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With his parents’ approval, Ortiz has been setting up shop every Sunday for the past few weeks from noon to 2 p.m. On a good day he makes about $50. But don’t go thinking that he’s splurging his earnings on random crap. His parents said that he’s actually using his money to buy food for kids who can’t afford it. What an angel!
So what makes Ortiz a qualified counselor? Well, his mom said that Ortiz is wise beyond his years and is extremely sensitive, which is why his advice is usually on point.
It’s no secret that there’s a shortage of programming out there for Latino children. Latino children are expected to consume children’s programming that features mostly white protagonists and simply put up with it. And when it comes to bilingual programming? Forget it. But a new show called “Club Mundo Kids” is trying to change all that.
“Club Mundo Kids” is a bilingual, educational program aimed at children of first and second generation Latino children.
The new show, hosted by former ABC News correspondent, Romi Puga, is aimed at the underserved audience of American Latino children who speak Spanish as their first language. However, “Club Mundo” also smatters in some English words here and there as part of their programming.
“There is very little content being created that is speaking to U.S. Hispanic, Latinx children and telling their stories,” Romi Puga recently told The New York Times. “The younger generation doesn’t really have anyone breaking things down and talking directly to them in a way that is digestible.”
While “Dora the Explorer” and “Elena of Avalor” are invaluable for showing Latino kids versions of themselves on screen, they function more as escapist entertainment. “Club Mundo Kids”, however,” features real-world Latinos in front of the camera–as well as a few Latino puppets.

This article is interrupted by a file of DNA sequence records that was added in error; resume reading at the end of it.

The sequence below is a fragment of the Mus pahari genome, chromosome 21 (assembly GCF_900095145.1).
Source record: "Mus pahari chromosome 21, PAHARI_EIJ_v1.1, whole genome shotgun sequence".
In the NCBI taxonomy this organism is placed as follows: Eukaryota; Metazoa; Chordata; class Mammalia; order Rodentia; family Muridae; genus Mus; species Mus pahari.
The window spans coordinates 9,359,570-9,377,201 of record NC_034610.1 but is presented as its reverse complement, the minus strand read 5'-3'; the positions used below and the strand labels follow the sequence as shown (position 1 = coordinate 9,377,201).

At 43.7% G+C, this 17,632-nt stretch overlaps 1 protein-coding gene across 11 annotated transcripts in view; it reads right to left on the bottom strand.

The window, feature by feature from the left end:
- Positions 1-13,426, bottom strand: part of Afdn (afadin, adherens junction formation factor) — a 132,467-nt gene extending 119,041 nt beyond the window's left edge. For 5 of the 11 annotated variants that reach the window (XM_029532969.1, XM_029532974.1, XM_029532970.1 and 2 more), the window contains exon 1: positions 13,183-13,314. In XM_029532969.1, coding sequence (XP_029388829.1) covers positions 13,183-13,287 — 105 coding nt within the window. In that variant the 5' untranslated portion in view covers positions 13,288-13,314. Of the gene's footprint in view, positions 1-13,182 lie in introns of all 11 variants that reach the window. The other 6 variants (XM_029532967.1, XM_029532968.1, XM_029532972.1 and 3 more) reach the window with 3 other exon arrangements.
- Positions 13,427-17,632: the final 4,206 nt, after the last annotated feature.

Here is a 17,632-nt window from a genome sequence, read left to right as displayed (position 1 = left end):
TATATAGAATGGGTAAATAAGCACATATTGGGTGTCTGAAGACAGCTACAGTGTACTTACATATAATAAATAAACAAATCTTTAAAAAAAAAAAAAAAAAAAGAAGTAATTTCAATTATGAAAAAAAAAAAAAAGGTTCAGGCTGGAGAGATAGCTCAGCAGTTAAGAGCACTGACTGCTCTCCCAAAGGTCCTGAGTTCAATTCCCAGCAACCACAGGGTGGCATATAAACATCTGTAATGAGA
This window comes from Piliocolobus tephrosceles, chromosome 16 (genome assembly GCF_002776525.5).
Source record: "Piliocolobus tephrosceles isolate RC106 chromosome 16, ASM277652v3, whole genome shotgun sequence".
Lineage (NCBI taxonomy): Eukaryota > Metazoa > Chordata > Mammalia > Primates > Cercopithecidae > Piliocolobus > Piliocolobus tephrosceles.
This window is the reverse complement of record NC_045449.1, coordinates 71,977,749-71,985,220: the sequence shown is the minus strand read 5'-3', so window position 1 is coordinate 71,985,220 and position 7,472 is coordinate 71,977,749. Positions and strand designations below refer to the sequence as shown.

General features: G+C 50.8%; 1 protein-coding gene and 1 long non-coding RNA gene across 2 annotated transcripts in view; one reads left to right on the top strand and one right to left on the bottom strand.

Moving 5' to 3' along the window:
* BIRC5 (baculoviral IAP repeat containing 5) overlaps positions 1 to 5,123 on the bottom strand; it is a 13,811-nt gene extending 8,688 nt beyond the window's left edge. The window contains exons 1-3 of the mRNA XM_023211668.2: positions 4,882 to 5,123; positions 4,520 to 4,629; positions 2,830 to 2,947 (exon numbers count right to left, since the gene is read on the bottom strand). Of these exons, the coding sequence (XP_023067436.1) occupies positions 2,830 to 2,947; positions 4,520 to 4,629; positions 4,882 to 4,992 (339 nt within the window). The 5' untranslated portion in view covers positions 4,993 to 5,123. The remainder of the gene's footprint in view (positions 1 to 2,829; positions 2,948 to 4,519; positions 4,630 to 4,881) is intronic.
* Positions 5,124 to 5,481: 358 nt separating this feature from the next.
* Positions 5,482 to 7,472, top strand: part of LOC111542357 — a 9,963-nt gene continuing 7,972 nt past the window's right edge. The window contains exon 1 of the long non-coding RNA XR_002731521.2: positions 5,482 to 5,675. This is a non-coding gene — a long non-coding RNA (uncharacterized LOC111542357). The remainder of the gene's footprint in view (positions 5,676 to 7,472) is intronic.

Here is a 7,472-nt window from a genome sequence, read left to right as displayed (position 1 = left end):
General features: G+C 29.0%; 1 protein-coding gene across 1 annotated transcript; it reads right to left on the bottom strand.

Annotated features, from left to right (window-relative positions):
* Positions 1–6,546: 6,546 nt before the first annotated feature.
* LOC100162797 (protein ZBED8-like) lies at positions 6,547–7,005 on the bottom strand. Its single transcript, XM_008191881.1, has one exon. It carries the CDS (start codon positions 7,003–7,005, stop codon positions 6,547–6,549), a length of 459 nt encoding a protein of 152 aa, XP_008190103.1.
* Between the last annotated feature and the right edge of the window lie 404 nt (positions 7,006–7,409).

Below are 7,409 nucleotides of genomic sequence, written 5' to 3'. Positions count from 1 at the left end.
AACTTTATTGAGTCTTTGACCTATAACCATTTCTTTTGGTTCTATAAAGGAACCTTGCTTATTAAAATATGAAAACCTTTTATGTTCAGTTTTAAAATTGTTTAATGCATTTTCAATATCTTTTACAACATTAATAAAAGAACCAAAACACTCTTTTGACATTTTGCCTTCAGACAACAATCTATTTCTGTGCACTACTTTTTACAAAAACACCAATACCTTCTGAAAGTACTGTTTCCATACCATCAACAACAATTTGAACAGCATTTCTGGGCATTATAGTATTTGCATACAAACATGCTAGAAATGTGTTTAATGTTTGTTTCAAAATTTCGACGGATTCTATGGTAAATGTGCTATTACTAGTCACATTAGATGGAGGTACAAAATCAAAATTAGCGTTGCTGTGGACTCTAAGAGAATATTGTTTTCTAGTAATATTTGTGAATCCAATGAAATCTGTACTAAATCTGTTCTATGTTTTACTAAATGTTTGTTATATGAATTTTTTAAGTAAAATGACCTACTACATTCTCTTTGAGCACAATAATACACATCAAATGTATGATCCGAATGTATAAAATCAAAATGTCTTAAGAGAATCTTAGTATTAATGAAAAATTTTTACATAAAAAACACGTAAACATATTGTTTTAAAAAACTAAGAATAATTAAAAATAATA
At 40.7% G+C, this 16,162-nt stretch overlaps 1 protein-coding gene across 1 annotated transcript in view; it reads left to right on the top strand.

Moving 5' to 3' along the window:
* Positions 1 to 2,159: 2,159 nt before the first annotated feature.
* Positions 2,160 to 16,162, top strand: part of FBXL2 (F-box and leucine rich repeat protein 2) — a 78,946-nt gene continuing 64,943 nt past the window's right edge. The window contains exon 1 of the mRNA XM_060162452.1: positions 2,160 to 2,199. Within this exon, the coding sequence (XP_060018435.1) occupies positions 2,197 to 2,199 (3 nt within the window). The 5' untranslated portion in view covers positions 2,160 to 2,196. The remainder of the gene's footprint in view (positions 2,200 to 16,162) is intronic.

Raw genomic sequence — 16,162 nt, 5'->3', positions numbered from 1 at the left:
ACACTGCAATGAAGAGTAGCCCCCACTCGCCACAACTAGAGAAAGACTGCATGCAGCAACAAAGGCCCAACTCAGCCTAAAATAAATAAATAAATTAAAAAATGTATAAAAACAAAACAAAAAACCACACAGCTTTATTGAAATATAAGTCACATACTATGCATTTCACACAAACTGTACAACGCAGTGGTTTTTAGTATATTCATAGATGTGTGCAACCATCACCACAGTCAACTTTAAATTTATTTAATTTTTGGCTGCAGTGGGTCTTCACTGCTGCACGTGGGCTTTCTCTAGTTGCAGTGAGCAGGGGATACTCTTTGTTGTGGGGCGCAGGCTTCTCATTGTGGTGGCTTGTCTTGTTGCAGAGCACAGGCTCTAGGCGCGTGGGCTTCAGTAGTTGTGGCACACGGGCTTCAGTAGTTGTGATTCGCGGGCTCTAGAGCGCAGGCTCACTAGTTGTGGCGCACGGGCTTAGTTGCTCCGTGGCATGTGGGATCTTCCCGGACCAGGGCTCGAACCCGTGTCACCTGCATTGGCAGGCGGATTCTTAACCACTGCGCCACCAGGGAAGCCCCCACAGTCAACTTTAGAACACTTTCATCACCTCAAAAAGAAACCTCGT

Romi Puga hosts “Club Mundo Kids” from her backyard along with her “neighbors”, a friendly pink puppet named Maya and Coco, an adventurous puppet shaped like a coconut.
Together, Romi and her friends educate their young audience on important, real-world topics, like space exploration, recycling, and the Endangered Species Act.
They also discuss topics directly related to Latindad, like why different Latin American countries use different words and have different accents.
“We do a lot of that,” Romi told NBC News. “Just opening their minds to, ‘Hey, my classmate speaks Spanish but his Spanish doesn’t sound like mine. Why is that?’ And so we’re explaining that but in a fun way, and our hope is to encourage empathy, curiosity and that feeling of identifying with this show, which embraces multicultural identities.”
Above all, the creators of “Club Mundo Kids” hope that the show will create a space for American Latino children who feel like they don’t completely belong in either culture.
Since 2018, more than 1 in 4 newborns in the U.S. are Latino. These children have a complicated, multicultural identity that is being overlooked by the mainstream media. Romi, who was born in Miami but has parent from Chile and Argentina, understands this conflict firsthand.